But he said that an action the Council had no control over has rankled union members. The Bloomberg administration has decided to use four firefighters rather than the current five in about 50 engine crews, Mr. Slevin said.

    The number of firefighters that staff an engine has changed over the past 20 years. At the end of the Koch administration, the city reduced engine crews to four firefighters from five, only to have the Giuliani administration reverse that decision in 1996. As part of that change, the city retained the right to go back to four-member crews if sick leave climbed above 7.5 percent.

    "We are told that number is 8.5 percent," said Mr. Slevin, whose union opposes the reduction in staffing. While acknowledging that the sick leave figure was higher than the agreed-upon number, Mr. Slevin said extenuating circumstances should have been taken into account. "A great chunk of it is Sept. 11-related medical leave," he said.

    Firefighter Mundy said his company might be forced to go to a four-member crew now. "Why should New York be punished because the terrorists chose to hit us?" he asked. He said having a five-member crew was essential in stretching the hose quickly and dealing with a fire most effectively.

    He said, however, he was simply happy that his station would survive. "We have all worked together for a long time," he said. While the firehouse wears its years well, he said it was the unseen that was really important. "It is the tradition," he said. "It is the memory of what firemen have been coming here doing for over 100 years and the sacrifice they have been willing to make for all that time."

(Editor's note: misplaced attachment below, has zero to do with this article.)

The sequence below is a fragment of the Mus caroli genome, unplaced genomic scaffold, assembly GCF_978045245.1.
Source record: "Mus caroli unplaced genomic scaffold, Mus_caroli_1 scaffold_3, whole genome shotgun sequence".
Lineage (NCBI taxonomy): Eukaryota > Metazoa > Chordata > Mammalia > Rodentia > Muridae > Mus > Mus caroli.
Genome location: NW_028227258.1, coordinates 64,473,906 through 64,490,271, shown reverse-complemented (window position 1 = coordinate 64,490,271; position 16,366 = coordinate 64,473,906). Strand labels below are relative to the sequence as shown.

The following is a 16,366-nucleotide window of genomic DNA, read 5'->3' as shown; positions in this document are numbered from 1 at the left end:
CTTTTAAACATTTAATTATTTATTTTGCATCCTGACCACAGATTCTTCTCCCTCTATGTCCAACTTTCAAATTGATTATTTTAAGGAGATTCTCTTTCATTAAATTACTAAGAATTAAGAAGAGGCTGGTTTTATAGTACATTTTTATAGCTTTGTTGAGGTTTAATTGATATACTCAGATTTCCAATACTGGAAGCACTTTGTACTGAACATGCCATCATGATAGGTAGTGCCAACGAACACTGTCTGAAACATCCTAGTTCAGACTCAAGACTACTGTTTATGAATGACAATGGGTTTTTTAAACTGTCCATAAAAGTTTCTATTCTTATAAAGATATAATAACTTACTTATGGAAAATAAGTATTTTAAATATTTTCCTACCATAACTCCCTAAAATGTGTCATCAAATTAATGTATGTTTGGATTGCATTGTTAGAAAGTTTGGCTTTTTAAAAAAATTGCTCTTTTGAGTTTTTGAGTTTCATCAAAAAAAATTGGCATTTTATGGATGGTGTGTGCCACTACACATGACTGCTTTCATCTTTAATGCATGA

http://www.nytimes.com/2002/11/25/nyregion/25FIRE.html

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    For firehouses, bell doesn't toll

    For firehouses, bell doesn't toll


    By ROBIN HAAS, ELIZABETH HAYS and JOSE MARTINEZ
    DAILY NEWS STAFF WRITERS


    A rally to save a Brooklyn firehouse turned into an impromptu victory celebration yesterday.

    A day after a deal that gave eight firehouses a temporary reprieve from the budget chopping block, more than 400 firehouse supporters gathered at Engine 204 in Cobble Hill to celebrate a bit of good news.